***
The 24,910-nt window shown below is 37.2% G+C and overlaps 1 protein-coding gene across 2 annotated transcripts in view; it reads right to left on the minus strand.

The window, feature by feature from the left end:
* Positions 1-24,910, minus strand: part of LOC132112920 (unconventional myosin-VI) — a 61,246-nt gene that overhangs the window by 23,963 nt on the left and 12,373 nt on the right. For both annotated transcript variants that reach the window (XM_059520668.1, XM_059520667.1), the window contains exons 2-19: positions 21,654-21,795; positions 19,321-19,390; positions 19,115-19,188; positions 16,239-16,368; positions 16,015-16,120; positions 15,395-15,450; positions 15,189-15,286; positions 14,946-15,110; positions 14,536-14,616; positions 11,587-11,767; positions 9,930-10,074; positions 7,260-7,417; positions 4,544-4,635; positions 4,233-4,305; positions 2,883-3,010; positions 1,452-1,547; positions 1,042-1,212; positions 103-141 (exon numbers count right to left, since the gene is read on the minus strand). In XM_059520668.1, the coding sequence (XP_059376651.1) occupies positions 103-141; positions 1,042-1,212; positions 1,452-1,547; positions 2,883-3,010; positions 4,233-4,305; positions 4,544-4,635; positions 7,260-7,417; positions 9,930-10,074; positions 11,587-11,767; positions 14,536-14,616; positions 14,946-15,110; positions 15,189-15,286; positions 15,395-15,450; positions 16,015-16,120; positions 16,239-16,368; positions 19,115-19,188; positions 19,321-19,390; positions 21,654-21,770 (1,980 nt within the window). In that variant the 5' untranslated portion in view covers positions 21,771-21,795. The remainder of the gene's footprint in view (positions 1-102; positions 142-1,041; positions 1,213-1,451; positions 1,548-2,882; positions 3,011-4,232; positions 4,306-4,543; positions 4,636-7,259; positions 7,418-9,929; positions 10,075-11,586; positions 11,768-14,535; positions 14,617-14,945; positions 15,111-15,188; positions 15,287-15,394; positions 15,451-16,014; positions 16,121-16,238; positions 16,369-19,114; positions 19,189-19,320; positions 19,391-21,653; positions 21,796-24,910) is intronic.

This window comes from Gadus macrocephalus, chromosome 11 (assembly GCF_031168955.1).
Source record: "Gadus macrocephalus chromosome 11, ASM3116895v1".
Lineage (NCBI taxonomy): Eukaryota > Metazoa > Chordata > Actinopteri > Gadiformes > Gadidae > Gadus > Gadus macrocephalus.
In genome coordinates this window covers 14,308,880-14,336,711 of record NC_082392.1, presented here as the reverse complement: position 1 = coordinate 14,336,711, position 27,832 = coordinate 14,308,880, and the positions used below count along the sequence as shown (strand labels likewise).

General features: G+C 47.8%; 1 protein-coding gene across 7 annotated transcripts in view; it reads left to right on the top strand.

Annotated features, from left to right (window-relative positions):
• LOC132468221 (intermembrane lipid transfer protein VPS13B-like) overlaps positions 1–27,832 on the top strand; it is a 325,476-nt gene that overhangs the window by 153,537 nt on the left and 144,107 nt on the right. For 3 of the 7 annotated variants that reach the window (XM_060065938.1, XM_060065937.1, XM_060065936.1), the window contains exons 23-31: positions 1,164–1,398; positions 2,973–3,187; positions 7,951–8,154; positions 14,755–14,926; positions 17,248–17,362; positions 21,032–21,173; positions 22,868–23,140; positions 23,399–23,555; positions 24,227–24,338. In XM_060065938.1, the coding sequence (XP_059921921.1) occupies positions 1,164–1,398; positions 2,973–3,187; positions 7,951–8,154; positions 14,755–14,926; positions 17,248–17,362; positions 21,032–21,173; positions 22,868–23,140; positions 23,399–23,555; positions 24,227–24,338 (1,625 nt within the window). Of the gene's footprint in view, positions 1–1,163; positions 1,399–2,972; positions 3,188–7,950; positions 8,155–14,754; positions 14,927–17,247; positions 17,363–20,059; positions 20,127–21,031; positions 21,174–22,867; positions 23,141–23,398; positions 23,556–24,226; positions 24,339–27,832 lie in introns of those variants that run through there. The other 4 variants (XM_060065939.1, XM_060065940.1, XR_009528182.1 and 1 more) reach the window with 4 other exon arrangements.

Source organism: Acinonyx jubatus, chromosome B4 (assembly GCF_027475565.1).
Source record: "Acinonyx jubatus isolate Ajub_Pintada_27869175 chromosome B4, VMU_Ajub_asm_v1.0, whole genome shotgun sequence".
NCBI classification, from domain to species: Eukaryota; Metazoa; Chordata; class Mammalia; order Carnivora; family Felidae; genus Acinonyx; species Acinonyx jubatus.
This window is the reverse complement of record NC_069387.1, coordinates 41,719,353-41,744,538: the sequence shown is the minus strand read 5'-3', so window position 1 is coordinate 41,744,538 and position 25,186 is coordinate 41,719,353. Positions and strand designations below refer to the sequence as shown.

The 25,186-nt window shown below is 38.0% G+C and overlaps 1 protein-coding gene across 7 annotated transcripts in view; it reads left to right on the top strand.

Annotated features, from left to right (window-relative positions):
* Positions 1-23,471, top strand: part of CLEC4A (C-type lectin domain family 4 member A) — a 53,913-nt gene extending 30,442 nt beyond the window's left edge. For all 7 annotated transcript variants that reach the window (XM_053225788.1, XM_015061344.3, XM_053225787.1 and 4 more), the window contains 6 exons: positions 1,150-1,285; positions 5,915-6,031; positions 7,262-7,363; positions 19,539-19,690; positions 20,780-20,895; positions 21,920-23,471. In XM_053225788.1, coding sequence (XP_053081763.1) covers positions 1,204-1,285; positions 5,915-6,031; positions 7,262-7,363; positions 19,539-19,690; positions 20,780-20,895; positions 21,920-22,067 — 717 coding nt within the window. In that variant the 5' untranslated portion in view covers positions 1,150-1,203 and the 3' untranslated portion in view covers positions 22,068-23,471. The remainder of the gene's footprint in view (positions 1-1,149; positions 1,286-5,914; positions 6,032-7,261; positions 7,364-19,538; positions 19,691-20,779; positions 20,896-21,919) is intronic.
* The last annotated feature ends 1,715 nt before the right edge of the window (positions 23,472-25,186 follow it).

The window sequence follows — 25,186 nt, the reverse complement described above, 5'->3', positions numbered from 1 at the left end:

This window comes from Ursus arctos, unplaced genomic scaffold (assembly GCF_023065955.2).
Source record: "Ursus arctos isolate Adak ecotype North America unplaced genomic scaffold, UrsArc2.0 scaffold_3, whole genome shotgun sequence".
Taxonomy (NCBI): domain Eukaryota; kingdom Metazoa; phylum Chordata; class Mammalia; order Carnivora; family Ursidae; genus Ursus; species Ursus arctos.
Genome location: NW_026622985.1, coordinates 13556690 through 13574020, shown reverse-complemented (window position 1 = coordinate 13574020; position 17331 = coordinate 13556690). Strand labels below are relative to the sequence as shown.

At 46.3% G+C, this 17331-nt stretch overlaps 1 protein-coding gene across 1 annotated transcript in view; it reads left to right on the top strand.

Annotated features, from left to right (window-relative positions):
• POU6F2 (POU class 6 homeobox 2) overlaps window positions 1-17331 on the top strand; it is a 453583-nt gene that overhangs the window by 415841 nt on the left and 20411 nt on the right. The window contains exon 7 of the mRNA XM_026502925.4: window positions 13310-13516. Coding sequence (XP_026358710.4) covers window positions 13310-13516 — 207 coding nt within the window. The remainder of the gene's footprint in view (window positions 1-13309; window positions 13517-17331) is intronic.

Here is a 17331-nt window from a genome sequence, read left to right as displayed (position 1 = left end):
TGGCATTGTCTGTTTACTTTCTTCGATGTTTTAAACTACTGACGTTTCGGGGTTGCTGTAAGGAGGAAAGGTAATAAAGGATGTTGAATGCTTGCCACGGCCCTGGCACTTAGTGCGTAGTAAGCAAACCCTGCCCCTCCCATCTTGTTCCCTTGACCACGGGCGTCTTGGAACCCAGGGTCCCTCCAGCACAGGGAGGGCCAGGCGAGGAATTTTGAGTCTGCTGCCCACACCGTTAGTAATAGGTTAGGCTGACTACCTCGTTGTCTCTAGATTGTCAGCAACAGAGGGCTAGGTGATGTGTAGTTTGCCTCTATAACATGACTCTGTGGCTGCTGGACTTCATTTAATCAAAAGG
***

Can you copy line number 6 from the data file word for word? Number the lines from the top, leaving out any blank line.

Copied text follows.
Lineage (NCBI taxonomy): Eukaryota > Metazoa > Chordata > Actinopteri > Gadiformes > Gadidae > Gadus > Gadus macrocephalus.